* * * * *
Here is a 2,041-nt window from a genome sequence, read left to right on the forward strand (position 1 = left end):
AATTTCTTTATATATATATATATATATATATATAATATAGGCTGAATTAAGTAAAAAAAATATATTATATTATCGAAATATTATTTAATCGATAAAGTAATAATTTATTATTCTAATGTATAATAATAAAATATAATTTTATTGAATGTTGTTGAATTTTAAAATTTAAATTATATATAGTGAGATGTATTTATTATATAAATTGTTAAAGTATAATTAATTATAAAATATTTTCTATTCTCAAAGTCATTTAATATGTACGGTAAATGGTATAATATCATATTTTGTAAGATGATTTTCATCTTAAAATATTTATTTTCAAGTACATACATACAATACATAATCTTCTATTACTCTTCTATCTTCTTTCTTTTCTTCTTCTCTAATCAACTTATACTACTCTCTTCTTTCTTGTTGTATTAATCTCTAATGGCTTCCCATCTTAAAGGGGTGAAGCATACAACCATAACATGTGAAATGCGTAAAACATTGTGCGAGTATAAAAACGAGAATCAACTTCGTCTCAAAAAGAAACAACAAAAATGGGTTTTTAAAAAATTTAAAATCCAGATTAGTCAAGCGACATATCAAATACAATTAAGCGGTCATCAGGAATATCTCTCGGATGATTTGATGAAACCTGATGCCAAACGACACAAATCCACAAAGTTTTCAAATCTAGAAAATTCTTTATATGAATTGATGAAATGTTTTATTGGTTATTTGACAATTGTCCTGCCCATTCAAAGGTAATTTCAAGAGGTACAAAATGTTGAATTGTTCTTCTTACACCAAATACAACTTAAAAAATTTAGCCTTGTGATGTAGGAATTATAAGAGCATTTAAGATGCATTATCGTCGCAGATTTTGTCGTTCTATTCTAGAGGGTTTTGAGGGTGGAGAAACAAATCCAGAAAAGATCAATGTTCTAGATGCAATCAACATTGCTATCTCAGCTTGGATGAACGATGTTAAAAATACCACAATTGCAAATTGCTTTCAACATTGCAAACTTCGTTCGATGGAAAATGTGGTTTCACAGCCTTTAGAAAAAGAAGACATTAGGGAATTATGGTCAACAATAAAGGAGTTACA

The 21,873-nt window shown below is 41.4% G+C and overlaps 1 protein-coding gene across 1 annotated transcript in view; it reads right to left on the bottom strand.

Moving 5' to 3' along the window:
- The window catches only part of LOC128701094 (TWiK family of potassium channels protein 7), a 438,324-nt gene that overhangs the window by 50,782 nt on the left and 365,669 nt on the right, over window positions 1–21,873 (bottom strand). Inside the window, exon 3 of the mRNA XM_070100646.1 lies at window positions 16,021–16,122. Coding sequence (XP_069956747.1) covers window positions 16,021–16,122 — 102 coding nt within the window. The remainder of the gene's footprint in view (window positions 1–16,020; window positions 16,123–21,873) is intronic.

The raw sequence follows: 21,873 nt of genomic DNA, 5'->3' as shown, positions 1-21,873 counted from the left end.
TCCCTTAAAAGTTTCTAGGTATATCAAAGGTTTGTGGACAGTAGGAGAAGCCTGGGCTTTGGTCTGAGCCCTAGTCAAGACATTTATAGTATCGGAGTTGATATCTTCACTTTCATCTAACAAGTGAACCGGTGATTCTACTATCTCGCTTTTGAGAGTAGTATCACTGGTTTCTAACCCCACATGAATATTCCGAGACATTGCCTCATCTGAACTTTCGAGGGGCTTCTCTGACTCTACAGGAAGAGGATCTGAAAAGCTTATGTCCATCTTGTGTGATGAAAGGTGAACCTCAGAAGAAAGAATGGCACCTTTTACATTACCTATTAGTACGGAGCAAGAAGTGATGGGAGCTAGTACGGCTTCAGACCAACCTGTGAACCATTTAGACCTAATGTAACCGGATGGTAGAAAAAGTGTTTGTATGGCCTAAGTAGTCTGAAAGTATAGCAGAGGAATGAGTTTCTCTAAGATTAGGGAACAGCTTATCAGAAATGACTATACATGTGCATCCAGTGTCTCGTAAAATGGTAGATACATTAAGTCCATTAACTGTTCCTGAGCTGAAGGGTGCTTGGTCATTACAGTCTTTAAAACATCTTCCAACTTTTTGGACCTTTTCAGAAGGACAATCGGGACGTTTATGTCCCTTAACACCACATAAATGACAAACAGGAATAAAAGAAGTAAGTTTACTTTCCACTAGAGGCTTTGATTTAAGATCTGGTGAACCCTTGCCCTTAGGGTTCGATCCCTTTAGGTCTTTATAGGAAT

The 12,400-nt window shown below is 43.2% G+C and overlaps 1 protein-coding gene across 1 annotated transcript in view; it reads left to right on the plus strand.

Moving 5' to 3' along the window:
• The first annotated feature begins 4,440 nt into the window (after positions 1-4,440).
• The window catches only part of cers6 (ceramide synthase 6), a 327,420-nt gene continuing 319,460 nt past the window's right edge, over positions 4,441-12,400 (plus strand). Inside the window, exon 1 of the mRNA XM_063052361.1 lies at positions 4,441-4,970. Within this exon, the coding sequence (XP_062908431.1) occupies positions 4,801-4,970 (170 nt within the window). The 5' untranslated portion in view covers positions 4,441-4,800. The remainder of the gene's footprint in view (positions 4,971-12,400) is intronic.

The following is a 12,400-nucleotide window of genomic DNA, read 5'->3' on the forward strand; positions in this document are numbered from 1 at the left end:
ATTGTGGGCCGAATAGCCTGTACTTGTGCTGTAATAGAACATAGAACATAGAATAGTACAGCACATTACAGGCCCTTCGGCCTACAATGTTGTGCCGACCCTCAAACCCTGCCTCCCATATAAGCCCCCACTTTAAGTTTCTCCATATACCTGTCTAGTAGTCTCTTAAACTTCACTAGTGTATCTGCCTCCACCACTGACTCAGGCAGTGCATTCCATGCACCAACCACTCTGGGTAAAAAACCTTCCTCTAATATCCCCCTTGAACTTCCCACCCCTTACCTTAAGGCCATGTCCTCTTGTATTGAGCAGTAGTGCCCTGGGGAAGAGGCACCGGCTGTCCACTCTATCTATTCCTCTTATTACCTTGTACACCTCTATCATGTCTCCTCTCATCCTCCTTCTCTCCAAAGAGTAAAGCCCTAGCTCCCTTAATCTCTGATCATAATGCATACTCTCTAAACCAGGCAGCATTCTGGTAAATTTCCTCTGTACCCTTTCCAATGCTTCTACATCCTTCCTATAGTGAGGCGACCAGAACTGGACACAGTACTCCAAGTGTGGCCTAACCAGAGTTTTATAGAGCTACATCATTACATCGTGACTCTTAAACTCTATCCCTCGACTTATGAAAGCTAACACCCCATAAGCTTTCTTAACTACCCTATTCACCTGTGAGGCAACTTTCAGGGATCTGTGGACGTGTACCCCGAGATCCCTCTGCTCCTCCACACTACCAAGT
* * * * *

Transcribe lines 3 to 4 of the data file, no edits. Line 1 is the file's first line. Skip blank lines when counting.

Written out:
The 21,873-nt window shown below is 41.4% G+C and overlaps 1 protein-coding gene across 1 annotated transcript in view; it reads right to left on the bottom strand.

Moving 5' to 3' along the window: